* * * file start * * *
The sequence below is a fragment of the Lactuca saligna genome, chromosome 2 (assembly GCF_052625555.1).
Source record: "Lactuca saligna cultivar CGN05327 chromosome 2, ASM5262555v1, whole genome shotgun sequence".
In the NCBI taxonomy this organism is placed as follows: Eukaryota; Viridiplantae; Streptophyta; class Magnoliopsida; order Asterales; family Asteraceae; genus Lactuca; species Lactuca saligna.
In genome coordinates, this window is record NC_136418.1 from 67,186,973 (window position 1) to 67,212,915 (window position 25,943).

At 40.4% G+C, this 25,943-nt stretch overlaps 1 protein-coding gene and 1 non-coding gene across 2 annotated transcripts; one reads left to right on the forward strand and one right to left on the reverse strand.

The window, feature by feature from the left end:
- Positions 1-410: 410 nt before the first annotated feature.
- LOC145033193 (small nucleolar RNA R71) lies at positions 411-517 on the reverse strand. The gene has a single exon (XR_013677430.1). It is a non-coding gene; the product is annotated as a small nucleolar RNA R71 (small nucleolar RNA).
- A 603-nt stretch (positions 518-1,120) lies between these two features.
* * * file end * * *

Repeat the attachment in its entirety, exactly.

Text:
The sequence below is a fragment of the Lactuca saligna genome, chromosome 2 (assembly GCF_052625555.1).
Source record: "Lactuca saligna cultivar CGN05327 chromosome 2, ASM5262555v1, whole genome shotgun sequence".
In the NCBI taxonomy this organism is placed as follows: Eukaryota; Viridiplantae; Streptophyta; class Magnoliopsida; order Asterales; family Asteraceae; genus Lactuca; species Lactuca saligna.
In genome coordinates, this window is record NC_136418.1 from 67,186,973 (window position 1) to 67,212,915 (window position 25,943).

At 40.4% G+C, this 25,943-nt stretch overlaps 1 protein-coding gene and 1 non-coding gene across 2 annotated transcripts; one reads left to right on the forward strand and one right to left on the reverse strand.

The window, feature by feature from the left end:
- Positions 1-410: 410 nt before the first annotated feature.
- LOC145033193 (small nucleolar RNA R71) lies at positions 411-517 on the reverse strand. The gene has a single exon (XR_013677430.1). It is a non-coding gene; the product is annotated as a small nucleolar RNA R71 (small nucleolar RNA).
- A 603-nt stretch (positions 518-1,120) lies between these two features.